Dizziness while standing can have various root causes. The key information that will help your healthcare providers determine the root cause is the duration of the symptoms.

When you stand up, how long does the dizziness last?

In this article, I will share ten possible causes of dizziness while standing and what to do about it.

Medication Side Effects

Side effects from medications or possible drug interactions can cause or worsen dizziness while standing.

What to Do

You can ask your doctor or pharmacist if any of your medications might be causing your symptoms. They will review your medications for possible side effects and check for drug interactions.

Then they advise you on how to best move forward to minimize any dizziness caused by medication side effects.

Alcohol Intoxication

Alcohol intoxication can cause dizziness while standing. If you notice that you are feeling dizzy when you stand up while under the influence of alcohol, take caution because you could fall.

Alcohol may also have heightened effects on patients with vestibular disorders, like BPPV or vestibular neuritis.

What to Do

If you didn’t drink that much, beware that your medications could be interacting with alcohol. You can ask your doctor or pharmacist if any medications that you take interact with alcohol.

Getting a good night’s sleep and rehydrating can help you recover. Additionally, you may want to limit your future alcohol intake to prevent falls with injury.


Dehydration can cause dizziness while standing. This is typically a lightheaded feeling and may even lead to fainting in severe cases.

What to Do

Be sure to stay hydrated daily. Drinks that contain alcohol or caffeine do not count towards your daily fluid intake, since they can contribute to dehydration. Talk to your doctor or a nutritionist about your goal for daily fluid intake.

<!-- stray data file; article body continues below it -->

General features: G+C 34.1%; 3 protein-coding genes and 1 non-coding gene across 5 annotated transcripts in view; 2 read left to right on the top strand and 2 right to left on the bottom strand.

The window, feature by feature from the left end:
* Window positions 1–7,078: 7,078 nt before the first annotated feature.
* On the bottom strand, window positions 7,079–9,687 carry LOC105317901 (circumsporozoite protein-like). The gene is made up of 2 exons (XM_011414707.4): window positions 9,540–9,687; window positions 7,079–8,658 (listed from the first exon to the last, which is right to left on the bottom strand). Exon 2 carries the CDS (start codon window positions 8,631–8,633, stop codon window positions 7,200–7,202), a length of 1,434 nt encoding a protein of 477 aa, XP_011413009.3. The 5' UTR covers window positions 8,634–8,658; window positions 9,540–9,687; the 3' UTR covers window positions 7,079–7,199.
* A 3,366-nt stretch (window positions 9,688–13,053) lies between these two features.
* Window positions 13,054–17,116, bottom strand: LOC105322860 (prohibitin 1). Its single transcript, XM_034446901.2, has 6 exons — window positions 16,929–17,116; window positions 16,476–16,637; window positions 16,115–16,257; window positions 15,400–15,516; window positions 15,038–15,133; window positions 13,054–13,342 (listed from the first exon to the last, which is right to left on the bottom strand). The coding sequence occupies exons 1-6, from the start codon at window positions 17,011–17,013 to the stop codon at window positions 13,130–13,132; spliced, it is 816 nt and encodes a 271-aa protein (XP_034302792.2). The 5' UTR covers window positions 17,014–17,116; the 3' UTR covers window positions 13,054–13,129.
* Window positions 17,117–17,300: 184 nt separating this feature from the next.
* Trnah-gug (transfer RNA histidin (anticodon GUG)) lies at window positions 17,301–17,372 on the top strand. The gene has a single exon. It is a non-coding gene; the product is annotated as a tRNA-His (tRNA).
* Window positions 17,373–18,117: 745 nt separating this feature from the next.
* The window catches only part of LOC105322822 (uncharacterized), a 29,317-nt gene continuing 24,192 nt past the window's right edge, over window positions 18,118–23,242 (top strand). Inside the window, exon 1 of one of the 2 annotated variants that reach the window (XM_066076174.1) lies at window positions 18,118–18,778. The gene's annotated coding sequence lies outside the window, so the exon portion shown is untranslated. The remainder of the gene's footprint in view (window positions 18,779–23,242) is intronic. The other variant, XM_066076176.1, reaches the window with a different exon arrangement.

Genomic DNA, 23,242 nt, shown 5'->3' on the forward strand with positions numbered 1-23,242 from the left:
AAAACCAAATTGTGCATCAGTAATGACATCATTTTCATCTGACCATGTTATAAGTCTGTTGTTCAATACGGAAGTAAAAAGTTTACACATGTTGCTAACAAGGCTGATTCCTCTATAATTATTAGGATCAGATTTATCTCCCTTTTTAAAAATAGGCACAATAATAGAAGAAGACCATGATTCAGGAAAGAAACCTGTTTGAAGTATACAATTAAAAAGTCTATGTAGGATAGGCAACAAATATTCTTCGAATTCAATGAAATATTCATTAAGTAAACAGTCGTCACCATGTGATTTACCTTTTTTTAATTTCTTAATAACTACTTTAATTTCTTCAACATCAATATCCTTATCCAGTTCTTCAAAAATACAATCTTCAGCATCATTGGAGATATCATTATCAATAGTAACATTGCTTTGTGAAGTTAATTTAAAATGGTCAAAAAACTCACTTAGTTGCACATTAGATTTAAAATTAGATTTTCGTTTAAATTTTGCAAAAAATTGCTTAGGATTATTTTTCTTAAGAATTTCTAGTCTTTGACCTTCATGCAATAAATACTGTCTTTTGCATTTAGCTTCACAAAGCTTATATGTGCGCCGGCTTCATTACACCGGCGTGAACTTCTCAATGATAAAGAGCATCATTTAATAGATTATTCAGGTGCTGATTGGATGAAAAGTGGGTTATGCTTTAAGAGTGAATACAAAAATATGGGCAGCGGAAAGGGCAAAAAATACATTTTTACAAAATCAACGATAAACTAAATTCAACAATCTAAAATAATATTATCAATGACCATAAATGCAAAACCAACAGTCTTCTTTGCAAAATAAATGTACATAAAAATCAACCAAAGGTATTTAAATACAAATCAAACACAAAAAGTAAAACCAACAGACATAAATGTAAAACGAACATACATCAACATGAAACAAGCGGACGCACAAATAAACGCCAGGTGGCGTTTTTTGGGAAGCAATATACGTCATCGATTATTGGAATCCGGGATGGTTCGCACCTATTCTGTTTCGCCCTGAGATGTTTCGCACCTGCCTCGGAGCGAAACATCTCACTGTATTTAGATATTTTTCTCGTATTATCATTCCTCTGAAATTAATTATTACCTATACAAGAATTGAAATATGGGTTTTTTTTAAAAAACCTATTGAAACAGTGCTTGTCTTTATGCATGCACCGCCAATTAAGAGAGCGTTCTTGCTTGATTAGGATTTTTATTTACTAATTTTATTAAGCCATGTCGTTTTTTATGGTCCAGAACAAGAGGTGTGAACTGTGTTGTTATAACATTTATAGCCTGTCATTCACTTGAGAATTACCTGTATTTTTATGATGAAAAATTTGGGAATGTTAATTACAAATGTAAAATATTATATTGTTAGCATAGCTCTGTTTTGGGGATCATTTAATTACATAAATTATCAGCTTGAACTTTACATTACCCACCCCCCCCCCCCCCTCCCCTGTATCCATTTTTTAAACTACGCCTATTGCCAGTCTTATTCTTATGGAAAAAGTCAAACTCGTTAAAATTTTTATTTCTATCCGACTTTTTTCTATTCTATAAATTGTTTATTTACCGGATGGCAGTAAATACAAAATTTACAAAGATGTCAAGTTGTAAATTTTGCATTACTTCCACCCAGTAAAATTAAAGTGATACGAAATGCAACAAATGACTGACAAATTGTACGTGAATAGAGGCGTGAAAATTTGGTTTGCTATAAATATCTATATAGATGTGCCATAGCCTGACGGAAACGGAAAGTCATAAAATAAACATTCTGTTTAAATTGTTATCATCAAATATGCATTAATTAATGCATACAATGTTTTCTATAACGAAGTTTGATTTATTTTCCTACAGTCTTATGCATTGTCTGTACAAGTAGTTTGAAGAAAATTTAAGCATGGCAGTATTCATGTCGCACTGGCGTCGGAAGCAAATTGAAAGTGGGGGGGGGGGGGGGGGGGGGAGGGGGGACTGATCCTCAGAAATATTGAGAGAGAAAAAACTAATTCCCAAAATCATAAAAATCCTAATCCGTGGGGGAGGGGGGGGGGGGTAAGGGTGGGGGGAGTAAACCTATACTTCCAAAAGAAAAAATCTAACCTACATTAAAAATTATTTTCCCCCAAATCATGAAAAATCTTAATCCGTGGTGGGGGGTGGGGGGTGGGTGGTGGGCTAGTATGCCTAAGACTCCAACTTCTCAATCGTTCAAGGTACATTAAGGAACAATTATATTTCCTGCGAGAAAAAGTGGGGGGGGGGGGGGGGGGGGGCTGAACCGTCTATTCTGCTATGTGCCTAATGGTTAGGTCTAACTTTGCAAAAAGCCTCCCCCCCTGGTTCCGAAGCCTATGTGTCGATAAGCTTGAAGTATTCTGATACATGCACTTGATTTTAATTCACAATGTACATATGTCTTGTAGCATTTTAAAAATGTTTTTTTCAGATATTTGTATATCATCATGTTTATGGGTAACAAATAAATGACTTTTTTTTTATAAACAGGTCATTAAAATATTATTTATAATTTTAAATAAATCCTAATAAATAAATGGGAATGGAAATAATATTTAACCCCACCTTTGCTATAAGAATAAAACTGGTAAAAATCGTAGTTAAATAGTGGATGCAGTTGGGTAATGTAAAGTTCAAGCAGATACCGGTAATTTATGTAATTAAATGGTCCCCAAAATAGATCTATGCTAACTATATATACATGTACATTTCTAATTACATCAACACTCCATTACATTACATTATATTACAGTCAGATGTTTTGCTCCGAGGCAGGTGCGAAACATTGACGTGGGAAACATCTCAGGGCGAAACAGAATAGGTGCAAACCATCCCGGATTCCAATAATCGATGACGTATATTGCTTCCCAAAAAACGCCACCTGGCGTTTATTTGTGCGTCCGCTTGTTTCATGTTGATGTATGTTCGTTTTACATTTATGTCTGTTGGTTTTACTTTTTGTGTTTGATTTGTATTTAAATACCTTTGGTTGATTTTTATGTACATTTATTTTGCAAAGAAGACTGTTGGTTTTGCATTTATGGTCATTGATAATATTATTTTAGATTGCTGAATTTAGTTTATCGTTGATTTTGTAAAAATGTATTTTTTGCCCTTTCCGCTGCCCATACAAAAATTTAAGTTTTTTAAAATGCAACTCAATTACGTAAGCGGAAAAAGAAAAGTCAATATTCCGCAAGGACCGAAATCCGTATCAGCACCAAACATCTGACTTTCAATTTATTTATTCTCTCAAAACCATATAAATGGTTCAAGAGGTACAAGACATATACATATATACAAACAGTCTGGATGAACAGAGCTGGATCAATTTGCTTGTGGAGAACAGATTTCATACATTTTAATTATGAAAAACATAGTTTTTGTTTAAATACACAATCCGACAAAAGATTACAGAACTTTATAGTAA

Low Blood Pressure

If your blood pressure drops when you stand up, that can cause dizziness while standing.

If the BP drops low enough, that is a medical condition called orthostatic hypotension.

Common causes of orthostatic hypotension (OH) include dehydration, medication side effects, and prolonged bed rest.

What to Do

I wrote a detailed article on orthostatic hypotension along with specific causes and what to do, which you can find here.

This article discusses how to manage low blood pressure with standing up.

To learn about other cardiovascular conditions that can contribute the dizziness when standing, click here.


In addition to OH, there are many other ways that your blood pressure and/or heart rate can respond abnormally when you stand up.

If your blood pressure and/or heart rate do not respond appropriately when standing up, then you may have some form of dysautonomia.

I wrote an article on the most common forms of dysautonomia and emerging treatment recommendations, which you can find here.

What to Do

Ask your doctor if your heart rate and blood pressure are responding normally when you are standing. If not, your doctor may refer you to a cardiologist or other specialist.

Carotid Occlusion

If the carotid arteries on the front of your neck are getting clogged, that can contribute to dizziness while standing. This may occur in patients with atherosclerosis, which is plaque buildup within arteries.

What to Do

Especially if you have high cholesterol, you can ask your doctor to check your carotid arteries for reduced blood flow.

If your doctor is concerned, they may order a carotid ultrasound or some other vascular imaging study.

A surgery called a carotid endarterectomy may help relieve dizziness while standing for patients who are diagnosed with carotid occlusion.

Foot Neuropathy

Foot neuropathy is usually caused by poor blood flow and/or nerve damage in the feet or lower legs. This condition can contribute to dizziness while standing.

What to Do

Ask your doctor to check if your feet and lower legs have good blood flow and nerve function. If your doctor is concerned, they may order tests to measure the blood flow or nerve function in your legs.

If you are diagnosed with foot neuropathy, your doctor will guide you on the next steps for your medical care.

Learn More about Foot Neuropathy

For tips on how to identify foot neuropathy, click here.

To learn about the causes of foot neuropathy, click here.

For safety tips for people diagnosed with foot neuropathy, click here.

To learn about treatment options, click here.

In this article, I share about how foot neuropathy links to low blood pressure with standing.